Tuesday, December 10, 2013

This cold spell isn't cool

The "cool" view from our apartment ... and this is after it thawed a little.
       We are in the fifth day of our ice-age spell here in Fort Worth and the Metroplex area and I'll be frank: I don't like it.
        Don't like cold weather, period, but especially not here in the Deep South.
        Never have liked cold weather, although my first 8 1/2 years were spent in Amsterdam, where the weather is pretty chilly for much longer than any other place I've lived. But I don't remember it bothering me all that much as a kid.
         However, it did bother my mother, who lived in Amsterdam for most of her first 35 years. She hated cold weather; I can't put it any other way. So when we moved to the United States in early 1956, to Shreveport and the Deep South, the weather suited her fine.
           (It is a wonder how my mother, with her tiny body ravaged by almost 2 1/2 years in a concentration camp, survived a couple of weeks wandering the Polish forest when she was turned loose from Auschwitz. That was in the middle of winter, and those Holocaust survivors didn't have much clothing and no shoes. But that is another story for another time.)
           Back to this past week in Fort Worth. We have ice and snow here before, maybe once a year, and it usually goes away in a day or two, and then we're back to 60-50s degrees during the day.
           This is the longest extended period of cold -- ice -- we've had since we moved here a dozen years ago. The temperature has hardly climbed above freezing. Strangely, we haven't seen any snow, although we heard some people say that there had been flurries in town, and in Dallas and Arlington.
           We spent three days practically house-bound, only  left for an hour or so a day in the apartment exercise room, and the roads finally cleared enough Monday for us to go grocery shopping -- and we needed to because our regular supplies were running low.
             Driving still wasn't easy -- the bridges were a challenge -- and that's the point here in the Deep South. We don't know how to deal with this stuff.
              People who live in areas where snow and ice are commonplace in winter know how it works, know how to handle it. Maintenance crews keep the road in good enough shape, and most people can handle their cars so that it's fairly safe.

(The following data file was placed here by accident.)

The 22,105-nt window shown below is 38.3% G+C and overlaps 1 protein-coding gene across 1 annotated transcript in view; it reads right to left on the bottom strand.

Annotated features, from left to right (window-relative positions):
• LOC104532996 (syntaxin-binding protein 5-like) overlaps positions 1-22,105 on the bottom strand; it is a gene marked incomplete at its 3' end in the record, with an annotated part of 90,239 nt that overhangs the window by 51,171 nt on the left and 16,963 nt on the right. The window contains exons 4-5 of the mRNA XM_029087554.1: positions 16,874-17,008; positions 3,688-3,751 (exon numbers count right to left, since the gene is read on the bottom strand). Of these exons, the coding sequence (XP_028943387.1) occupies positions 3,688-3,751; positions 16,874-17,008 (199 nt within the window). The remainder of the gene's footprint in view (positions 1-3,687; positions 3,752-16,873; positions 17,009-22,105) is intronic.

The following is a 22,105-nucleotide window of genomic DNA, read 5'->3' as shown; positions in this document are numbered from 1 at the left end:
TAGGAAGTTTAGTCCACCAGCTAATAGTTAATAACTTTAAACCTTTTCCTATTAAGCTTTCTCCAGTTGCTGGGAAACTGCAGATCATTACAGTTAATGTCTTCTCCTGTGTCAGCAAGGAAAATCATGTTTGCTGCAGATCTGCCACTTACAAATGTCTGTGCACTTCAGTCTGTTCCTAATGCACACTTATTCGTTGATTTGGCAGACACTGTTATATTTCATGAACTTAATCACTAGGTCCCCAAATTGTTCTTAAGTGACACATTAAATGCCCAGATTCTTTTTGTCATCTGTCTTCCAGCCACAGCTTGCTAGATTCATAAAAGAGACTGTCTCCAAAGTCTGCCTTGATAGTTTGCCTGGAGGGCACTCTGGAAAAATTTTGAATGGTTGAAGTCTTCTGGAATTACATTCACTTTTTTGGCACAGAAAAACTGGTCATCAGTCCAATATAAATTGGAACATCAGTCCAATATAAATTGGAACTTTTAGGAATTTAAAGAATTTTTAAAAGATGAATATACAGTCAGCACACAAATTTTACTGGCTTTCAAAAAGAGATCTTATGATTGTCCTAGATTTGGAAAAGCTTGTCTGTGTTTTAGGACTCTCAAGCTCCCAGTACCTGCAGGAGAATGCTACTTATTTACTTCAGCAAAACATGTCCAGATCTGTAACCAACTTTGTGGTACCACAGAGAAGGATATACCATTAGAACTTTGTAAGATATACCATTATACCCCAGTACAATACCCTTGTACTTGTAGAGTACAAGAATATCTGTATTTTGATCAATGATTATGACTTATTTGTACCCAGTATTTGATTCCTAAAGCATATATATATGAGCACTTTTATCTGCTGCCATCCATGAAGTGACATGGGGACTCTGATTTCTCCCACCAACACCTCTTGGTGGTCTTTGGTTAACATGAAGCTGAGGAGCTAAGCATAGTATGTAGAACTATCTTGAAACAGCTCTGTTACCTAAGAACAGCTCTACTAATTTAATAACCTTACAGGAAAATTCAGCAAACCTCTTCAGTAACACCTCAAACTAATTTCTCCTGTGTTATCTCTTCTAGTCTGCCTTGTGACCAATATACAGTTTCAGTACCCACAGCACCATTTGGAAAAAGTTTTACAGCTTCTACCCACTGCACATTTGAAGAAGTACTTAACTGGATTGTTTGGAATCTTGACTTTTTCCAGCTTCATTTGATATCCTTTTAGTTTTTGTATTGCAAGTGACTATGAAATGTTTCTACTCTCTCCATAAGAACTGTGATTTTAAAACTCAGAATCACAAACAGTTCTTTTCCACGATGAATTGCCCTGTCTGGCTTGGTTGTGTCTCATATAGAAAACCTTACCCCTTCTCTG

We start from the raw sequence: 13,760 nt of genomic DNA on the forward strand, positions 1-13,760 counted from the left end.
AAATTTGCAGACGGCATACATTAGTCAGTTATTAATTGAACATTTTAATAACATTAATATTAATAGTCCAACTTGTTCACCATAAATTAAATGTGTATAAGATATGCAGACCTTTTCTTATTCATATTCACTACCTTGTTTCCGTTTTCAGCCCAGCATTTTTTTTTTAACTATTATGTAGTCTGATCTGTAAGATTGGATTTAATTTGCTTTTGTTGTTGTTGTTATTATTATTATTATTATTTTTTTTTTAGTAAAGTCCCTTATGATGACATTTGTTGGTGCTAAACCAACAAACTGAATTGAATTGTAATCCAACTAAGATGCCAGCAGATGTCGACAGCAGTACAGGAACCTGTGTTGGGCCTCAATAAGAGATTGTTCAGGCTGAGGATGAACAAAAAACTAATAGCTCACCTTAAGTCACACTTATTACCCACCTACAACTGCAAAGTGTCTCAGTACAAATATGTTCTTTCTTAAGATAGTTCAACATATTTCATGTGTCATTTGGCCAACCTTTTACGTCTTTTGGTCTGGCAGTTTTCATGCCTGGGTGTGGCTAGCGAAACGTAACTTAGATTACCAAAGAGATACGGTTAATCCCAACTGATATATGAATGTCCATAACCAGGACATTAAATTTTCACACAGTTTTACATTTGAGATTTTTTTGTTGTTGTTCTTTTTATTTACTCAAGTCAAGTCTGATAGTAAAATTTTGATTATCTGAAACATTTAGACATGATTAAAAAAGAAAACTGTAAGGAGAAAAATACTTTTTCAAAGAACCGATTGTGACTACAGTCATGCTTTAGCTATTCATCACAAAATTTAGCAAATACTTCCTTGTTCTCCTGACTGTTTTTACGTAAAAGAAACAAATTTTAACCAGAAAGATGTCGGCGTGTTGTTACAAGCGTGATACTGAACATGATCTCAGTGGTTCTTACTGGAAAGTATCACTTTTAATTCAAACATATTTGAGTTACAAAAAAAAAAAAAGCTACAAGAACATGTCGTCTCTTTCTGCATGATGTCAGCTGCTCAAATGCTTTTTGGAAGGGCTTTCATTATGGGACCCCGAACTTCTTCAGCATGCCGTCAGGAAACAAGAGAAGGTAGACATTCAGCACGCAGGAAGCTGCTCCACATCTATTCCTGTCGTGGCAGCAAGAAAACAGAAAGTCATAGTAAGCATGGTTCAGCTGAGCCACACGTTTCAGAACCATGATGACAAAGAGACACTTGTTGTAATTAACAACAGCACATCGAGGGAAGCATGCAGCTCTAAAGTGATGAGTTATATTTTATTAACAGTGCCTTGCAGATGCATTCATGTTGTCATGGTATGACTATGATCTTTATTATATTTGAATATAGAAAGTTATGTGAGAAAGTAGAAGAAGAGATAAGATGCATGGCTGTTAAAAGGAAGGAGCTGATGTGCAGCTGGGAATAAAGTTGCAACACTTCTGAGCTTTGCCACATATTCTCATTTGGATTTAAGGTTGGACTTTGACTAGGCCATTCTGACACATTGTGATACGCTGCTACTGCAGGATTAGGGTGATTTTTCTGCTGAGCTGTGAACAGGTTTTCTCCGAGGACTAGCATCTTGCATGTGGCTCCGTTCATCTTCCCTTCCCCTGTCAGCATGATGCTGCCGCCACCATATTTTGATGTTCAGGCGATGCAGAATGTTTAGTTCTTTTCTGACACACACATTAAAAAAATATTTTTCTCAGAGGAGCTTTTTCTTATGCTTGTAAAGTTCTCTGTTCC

I have a friend from Shreveport who lives in New York City and reported on Facebook this morning that he was looking at a "whiteout," adding the comment, "Wow, it's really coming down!"
             Another friend, from Minden, La., who now lives in Kentucky and is working in Louisville this week, wrote me and said, " ... It is snowing now. Of course, this is a way of life here in the winter."
             Also saw a picture of the Fort Worth Star-Telegram sports crew covering the Cowboys' game at frigid Soldier Field in Chicago on Monday night. My old buddies looked out of their element.
             (Football in that kind of cold, on ice or snowy fields, is not my idea of fun. Don't even like watching them. There is nothing fair about the Ice Bowl in Green Bay, or the AFC title game in Cincinnati all those years ago, or Sunday's Lions-at-Eagles game in a blizzard in Philadelphia. And what if the coming Super Bowl game in the Meadowlands is like this?)
             My sister, also an Amsterdam native, lived in Louisiana until shortly after she married my brother-in-law, who is from New York. They have lived in the North for more than three decades, so Elsa is a converted cold-weather person. I don't think it bothers her like it did my mother ... or me.
             Sure, we got the occasional snow in Shreveport when I was young. When Beatrice, the kids and I moved to Jacksonville, Fla., in 1988, an ice storm hit just a couple of months after we arrived. Same when we moved to Knoxville, Tenn., in the fall of 1995, we got snowed into our neighborhood for four days a couple of months later.